It is a Sea Hornet that I have scaled up from an original Aero-Kits plan. The original was for a 25″ model but I have scaled it up by 1.56 to give a length of 1 metre. Obviously all scratch built with everything  cut by hand. The model will have twin motors and I’m hoping to have it ready for when we are next allowed to sail.

New Update:

There are enumerable photos, kits and other information about model Sea Hornets, but despite trawling the internet for several hours, I have only been able to find one reference to a full size Hornet. This is of a boat built in 1932 (see attached screenshot) with a length of 28ft and this is in Michigan. The shape of the transom is very similar to the model (but there are other boats with a similar shape) as are the two windscreens. As there is only the one view it’s hard to say if there are other similarities.

During my searches I have seen Keil Kraft model kits dated for 1952 but whether they were modelled on this Hornet, I can not say. So if any Member knows anything more about a full size Sea Hornet, I would be interested to hear.

The boat is constructed mainly of plywood and oneche but there will be a number of 3D printed items as well. I up-sized the plywood by one thickness from the original plan to correspond to the upscaling, but in hindsight, I could have stayed with the original thickness for skins and decks. Plywood for the bulkheads and keel (5mm exterior grade) came from Wickes whilst the skins and obeche came from Slec. Twin 250 watt, 1000Kv motors supplied with power from separate batteries and ESC’s, will provide the driving power.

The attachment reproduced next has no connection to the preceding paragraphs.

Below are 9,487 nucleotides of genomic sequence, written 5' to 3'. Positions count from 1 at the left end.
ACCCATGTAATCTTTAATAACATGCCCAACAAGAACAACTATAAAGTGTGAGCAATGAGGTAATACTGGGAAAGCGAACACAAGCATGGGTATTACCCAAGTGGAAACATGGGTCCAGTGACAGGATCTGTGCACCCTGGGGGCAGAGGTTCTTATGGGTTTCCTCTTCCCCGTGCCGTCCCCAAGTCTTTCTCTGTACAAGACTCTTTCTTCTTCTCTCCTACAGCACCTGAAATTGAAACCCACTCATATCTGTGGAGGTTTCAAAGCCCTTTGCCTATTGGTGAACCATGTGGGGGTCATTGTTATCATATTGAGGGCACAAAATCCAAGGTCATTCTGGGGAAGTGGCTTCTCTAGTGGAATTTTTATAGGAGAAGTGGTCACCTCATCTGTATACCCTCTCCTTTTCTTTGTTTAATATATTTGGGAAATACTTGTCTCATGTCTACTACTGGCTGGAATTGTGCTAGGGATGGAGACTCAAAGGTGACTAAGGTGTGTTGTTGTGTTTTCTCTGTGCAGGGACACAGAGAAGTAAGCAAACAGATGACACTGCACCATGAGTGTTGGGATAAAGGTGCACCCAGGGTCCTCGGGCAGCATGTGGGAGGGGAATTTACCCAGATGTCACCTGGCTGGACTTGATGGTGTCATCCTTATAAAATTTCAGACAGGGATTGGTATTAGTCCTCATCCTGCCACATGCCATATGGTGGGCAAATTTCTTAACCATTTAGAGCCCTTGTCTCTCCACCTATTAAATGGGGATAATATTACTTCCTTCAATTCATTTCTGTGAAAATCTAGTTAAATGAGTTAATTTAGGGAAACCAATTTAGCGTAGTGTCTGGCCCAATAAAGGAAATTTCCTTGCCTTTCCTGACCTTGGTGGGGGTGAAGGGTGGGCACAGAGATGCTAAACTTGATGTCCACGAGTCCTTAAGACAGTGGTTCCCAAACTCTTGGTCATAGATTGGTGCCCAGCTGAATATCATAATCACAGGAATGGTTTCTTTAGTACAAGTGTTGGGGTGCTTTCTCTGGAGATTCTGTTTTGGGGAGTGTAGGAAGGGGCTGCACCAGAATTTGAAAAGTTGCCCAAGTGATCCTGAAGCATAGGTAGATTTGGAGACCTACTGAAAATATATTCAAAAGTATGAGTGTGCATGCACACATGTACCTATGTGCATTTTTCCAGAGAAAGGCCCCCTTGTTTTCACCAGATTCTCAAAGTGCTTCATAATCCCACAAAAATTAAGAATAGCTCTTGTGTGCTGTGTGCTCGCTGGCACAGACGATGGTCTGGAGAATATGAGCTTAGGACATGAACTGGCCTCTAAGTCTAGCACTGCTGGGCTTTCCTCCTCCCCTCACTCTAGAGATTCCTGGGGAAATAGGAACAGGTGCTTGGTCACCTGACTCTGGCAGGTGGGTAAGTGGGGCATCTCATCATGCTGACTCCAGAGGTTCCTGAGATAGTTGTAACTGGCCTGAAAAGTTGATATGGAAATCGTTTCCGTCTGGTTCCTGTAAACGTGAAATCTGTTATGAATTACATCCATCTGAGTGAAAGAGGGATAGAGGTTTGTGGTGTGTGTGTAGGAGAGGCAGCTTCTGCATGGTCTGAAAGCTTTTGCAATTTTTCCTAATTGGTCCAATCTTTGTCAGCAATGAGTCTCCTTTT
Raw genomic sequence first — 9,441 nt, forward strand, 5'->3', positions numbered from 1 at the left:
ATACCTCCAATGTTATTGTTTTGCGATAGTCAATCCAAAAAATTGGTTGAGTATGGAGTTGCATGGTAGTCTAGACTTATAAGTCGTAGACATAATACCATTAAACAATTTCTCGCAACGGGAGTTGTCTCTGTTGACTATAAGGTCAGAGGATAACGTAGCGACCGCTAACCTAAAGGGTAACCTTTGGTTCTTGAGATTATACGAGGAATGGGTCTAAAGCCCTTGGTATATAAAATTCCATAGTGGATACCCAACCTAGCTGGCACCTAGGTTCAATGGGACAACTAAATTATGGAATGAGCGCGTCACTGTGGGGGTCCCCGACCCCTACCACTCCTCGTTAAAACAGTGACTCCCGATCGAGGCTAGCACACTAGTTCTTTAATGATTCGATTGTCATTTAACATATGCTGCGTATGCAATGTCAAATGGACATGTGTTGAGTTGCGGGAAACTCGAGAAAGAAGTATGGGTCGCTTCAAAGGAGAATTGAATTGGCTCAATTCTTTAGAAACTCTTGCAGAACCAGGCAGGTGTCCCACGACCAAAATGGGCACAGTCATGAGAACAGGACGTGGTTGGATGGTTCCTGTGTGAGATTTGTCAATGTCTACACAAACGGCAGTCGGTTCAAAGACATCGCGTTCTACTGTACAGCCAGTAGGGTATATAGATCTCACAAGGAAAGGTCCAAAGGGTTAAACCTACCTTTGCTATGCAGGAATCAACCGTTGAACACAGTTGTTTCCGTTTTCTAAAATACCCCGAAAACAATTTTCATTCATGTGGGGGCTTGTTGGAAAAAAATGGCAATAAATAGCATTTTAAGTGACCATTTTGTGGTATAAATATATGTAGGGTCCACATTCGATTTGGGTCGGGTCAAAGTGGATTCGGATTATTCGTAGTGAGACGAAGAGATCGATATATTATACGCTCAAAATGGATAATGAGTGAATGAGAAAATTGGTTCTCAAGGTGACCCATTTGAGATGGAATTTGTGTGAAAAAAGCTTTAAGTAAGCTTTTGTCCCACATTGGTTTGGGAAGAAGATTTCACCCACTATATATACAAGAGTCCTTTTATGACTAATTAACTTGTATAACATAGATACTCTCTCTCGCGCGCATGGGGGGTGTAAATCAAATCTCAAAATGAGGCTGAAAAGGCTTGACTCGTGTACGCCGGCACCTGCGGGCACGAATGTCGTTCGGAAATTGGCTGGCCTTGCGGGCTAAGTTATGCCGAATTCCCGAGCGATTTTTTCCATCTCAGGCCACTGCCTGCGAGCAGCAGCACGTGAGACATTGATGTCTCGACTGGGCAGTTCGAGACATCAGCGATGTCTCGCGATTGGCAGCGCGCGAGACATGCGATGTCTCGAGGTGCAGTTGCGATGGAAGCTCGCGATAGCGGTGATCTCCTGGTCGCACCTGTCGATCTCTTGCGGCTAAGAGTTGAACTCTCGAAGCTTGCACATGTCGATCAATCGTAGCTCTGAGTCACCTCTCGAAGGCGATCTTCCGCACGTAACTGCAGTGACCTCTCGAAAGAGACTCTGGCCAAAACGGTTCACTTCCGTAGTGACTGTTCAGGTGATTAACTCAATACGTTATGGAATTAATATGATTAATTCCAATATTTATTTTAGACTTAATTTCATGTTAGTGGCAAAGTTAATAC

I’m nearing the end of the Sea Hornet build and into the finishing stages, paint and varnish, so here are one or two photos before final completion

My Sea Hornet was constructed from an original Aerokits plan of unknown date, that was enlarged  from 25” length to 39” (almost 1 metre). As a consequence it was totally scratch built with all  bulkheads and skins being scaled up from the originals. Plywood was used for the entire  construction apart from some balsa at the bow and obeche rubbing strakes. The deck was  veneered with strips cut from sapele sheet (mahogany substitute) with balsa strips in between  each strip to create the lines. 

The hull was spray painted and the deck brushed with two coats of yacht varnish. 

All deck fittings and the seats were 3D printed from my own designs as were all the components  for the jet propulsion units. The latter were the result of internet searches for information and a  development programme to ascertain impeller size, thrust and power required. 

Each propulsion unit has an eight bladed impeller mounted on a 4mm diameter stainless steel  shaft and is driven by a 250 watt brushless out runner motor. A 40A ESC drives each motor from a  pair of 3S 5800mAh lipo batteries. (I am currently looking to change the batteries to 4S as I feel  that the boat is a little under powered.) Reverse is accomplished by lowering a bucket.

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